A proposal to grant illegal immigrants the opportunity to obtain driver’s permits lost the support of the Wichita City Council on Tuesday.
The council voted 4-3 to withdraw the measure from its 2015 legislative agenda. It had voted 4-3 to include it in December.
Council member Jeff Blubaugh changed his vote, resulting in the council’s shift on the issue.
“I’ve received feedback from my constituents,” Blubaugh said at the meeting Tuesday. “I’m against this, I think it’s wrong, and I would like to have it removed from our legislative agenda.”
The proposal in the Legislature would allow immigrants who entered the country illegally to obtain driver’s permits for the purpose of buying insurance.
Colorado and Illinois have similar policies on the books.
Rep. Ponka-We Victors, D-Wichita, introduced the bill during last year’s legislative session, but it failed to get a hearing.
Sulma Arias, executive director of Sunflower Community Action, called the decision a stunning reversal of support in an e-mailed statement.
“The vote is further proof that the city of Wichita devalues the lives and contributions of Latinos, which make up 15 percent of the population of the city,” the statement read.
People protesting the decision interrupted Mayor Carl Brewer’s State of the City address Tuesday night, expressing disappointment before being escorted out by police officers.
Brewer, who supports the measure, said during the council meeting that the immigration issue won’t go away.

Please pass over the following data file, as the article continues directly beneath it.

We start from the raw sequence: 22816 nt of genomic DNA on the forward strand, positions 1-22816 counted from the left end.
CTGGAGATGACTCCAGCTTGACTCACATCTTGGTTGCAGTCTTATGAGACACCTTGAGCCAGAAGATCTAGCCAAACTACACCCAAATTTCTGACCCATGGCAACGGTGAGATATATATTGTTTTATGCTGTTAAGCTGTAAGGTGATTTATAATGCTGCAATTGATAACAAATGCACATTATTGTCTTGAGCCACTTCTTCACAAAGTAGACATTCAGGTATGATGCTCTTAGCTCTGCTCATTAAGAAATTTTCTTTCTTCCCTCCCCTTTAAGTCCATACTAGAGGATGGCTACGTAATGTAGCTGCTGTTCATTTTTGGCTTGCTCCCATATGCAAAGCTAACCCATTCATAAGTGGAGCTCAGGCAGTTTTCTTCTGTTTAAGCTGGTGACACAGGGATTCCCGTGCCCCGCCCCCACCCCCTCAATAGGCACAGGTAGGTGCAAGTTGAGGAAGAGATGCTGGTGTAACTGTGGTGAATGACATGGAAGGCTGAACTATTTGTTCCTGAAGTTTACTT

“There will be a point in time where you will have no choice but to deal with it,” he said.
Blubaugh said he withdrew his support for the measure after being informed that groups that had pushed for it initially had withdrawn their support. Those groups included the Kansas Chamber of Commerce and Kansas Farm Bureau.
“The whole illegal deal bothered people,” Blubaugh said. “Why would we give a driving permit to somebody who’s an illegal immigrant?”
Arias implied in her e-mail that the decision was related to Blubaugh seeking re-election in April. He said that was not the case.
“It has nothing to do with that,” he said. “In my opinion, it should have never been on the city agenda, and I probably should have stood up for it (in December). It’s not a city issue. It’s something that should be figured out separately at the state level.”
Council members James Clendenin, Jeff Longwell and Pete Meitzner joined Blubaugh in voting to remove the proposal from the agenda.
Council members Lavonta Williams, Janet Miller and Brewer voted against removing the proposal.